Miller, Ledecky, Manuel Among Notable ISL Absences For Season 2

The International Swimming League debuted its 2020 rosters in a press conference today, with a few notable names sitting out the season.

U.S. swimmers in either high school or college were a given – competing in the professional ISL would force an athlete to forgo their high school and college swimming eligibility. That rules out big names like world record-holder Regan Smith or World Champs bronze medalist Katie Drabot.

But some professional-level talents are sitting out the season for any number of reasons. For some, it’s preparation for the Olympics next summer, opting to stay at their current training base and perhaps focus on long course meters, rather than taking five weeks to attend the ISL training camp with all competition in short course meters.

For others, the worldwide coronavirus pandemic has complicated the situation. And family weighs heavily in athlete decisions, too. Fan favorite and U.S. Olympian Cody Miller explained his absence from the ISL in an Instagram post today. Miller was a member of the DC Trident last season, but will sit out this season as his wife is due to give birth in November. The ISL regular season will run from mid-October to mid-November.

View this post on Instagram

To all of our swim fans, I have an announcement: As a lot of you know, my wife, Ali, is pregnant and due in November. After months of discussion with her and my family, I’ve decided its best for me not to compete in this ISL season. I’m EXTREMELY bummed about this, but the timing just isn’t right for me right now. With the current state of the pandemic, safety is a concern, and although I’m very confident the ISL will provide a safe experience; I believe the smartest decision for me is to stay home with Ali. The thought of leaving Ali, even for just a few weeks, before the birth of my first son is something I’m not willing to do. I LOVE the ISL, I love what it stands for and what it's going to do for swimming. As a young swimmer, this is exactly what I DREAMED of. I hope everyone will continue to support my team and the League this Fall. Last season was an experience of a lifetime! I LOVE my team, and although I won’t be rocking the red in Budapest this season, I’ll be cheering for Team Trident loudly from home. Trident UP🔱🦈

A post shared by Cody Miller (@codymiller) on

Here are a few of the most notable absences from ISL rosters. Keep in mind that rosters are still very much in flux. Some of these athletes could still sign with a team. Our list is mostly American-focused, but we’ll try to round up some of the top international absences as well:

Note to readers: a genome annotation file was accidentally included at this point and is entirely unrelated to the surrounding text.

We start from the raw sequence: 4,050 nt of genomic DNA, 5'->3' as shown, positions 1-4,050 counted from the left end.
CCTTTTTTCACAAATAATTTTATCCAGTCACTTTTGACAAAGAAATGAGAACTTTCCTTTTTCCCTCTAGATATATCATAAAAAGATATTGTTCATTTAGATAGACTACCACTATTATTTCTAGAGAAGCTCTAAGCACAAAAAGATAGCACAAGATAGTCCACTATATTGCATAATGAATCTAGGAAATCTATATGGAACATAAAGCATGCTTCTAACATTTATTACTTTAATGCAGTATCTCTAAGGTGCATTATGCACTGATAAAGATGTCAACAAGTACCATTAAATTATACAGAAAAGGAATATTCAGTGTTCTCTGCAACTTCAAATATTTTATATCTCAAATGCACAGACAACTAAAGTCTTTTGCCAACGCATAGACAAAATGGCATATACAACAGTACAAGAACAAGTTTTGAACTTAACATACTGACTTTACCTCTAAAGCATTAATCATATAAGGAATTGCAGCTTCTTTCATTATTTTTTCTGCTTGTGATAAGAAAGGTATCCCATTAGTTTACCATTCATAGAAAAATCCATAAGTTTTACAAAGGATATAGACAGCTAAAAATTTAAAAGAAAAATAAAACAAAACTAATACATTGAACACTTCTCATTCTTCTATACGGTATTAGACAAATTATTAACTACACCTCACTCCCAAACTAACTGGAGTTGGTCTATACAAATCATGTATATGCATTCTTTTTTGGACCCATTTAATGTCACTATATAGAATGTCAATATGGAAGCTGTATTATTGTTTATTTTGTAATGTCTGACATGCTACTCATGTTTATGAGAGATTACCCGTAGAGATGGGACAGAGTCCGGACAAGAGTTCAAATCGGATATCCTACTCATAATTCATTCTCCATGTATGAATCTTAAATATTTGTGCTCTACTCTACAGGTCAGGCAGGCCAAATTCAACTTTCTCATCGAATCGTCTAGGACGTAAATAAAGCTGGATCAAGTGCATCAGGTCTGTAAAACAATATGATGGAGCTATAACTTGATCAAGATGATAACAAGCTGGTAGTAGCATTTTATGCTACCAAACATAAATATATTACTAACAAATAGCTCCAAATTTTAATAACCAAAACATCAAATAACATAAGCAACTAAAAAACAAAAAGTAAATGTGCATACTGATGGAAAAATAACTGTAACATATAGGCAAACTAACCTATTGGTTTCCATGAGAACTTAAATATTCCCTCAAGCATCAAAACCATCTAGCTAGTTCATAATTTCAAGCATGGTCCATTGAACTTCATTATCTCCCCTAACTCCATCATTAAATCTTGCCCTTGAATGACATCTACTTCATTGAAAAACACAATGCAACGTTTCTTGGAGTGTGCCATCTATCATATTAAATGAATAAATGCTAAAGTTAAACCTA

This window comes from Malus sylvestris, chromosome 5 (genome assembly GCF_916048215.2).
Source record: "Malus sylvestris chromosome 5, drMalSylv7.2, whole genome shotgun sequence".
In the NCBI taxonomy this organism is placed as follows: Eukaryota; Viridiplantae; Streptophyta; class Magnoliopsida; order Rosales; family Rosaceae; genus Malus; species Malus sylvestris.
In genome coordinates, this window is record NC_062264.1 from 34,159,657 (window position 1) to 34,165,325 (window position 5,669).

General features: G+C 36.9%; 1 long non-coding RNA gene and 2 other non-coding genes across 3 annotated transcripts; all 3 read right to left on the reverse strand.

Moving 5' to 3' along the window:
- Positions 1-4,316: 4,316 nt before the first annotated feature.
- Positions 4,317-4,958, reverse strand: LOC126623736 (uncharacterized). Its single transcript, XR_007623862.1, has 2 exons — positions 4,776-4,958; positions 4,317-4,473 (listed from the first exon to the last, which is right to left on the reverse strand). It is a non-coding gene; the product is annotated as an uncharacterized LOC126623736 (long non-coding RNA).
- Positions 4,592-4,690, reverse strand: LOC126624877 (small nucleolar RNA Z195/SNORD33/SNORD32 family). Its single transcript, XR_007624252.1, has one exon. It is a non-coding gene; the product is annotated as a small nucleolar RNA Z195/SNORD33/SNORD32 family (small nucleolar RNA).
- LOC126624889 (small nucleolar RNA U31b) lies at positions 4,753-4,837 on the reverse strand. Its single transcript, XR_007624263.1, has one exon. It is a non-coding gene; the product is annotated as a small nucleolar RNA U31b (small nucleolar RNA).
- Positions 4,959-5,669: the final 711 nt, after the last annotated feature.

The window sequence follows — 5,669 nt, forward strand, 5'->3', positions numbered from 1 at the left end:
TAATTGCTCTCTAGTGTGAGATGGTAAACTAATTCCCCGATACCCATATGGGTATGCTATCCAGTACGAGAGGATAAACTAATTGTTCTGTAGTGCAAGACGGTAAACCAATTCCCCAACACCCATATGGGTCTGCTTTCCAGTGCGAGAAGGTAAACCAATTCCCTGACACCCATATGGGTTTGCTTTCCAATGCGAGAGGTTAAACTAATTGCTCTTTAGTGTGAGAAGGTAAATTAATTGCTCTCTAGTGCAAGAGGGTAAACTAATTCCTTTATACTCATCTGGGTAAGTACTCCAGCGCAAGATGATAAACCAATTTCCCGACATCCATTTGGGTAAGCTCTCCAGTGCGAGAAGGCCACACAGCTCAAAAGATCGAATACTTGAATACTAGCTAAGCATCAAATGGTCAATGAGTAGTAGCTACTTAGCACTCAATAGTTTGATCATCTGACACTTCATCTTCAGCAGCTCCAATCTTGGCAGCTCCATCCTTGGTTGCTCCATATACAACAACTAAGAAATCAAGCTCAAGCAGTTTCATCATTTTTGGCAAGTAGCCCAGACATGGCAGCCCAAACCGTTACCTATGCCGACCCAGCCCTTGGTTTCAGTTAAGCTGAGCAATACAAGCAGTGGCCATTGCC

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GA Boy
1 month ago

Losing big names hurts the league bad. In order to grow swimming, the league will benefit from having the biggest names possible. I get that they have to take care of themselves and their families first, but the ISL is bigger than any one person. It’s needed to advance the sport of swimming as a whole.

Last edited 1 month ago by GA Boy
Pvdh
Reply to  GA Boy
1 month ago

Simone and Ledecky huge omissions but they appear to have most of the big hitters on the men’s side which, like it or now, drives more audience than the women’s side. The most watched vids on the YT channel are Dressel/Manaudou/Chad/Peaty/Vlad

clown alert
Reply to  GA Boy
1 month ago

Are you really saying that these stars are obligated to swim in the ISL rather than take care of their own families? 🤡

SAMUEL HUNTINGTON
1 month ago

I’m pretty sure Katie Drabot graduated?

Gustavo
1 month ago

Federica Pellegrini out too.

Admin
Reply to  Gustavo
1 month ago

In general, ignore the rosters on the ISL website. We have confirmed that most of them are wrong in one way or another.

This is the best information we have currently about rosters: https://swimswam.com/isl-season-2-full-rosters-revealed-for-all-10-teams/

Consider that accurate for as long as it’s accurate: we’re still expecting most teams to have some changes before the season starts.

About Jared Anderson

Jared Anderson

Jared Anderson swam for nearly twenty years. Then, Jared Anderson stopped swimming and started writing about swimming. He's not sick of swimming yet. Swimming might be sick of him, though. Jared was a YMCA and high school swimmer in northern Minnesota, and spent his college years swimming breaststroke and occasionally pretending …

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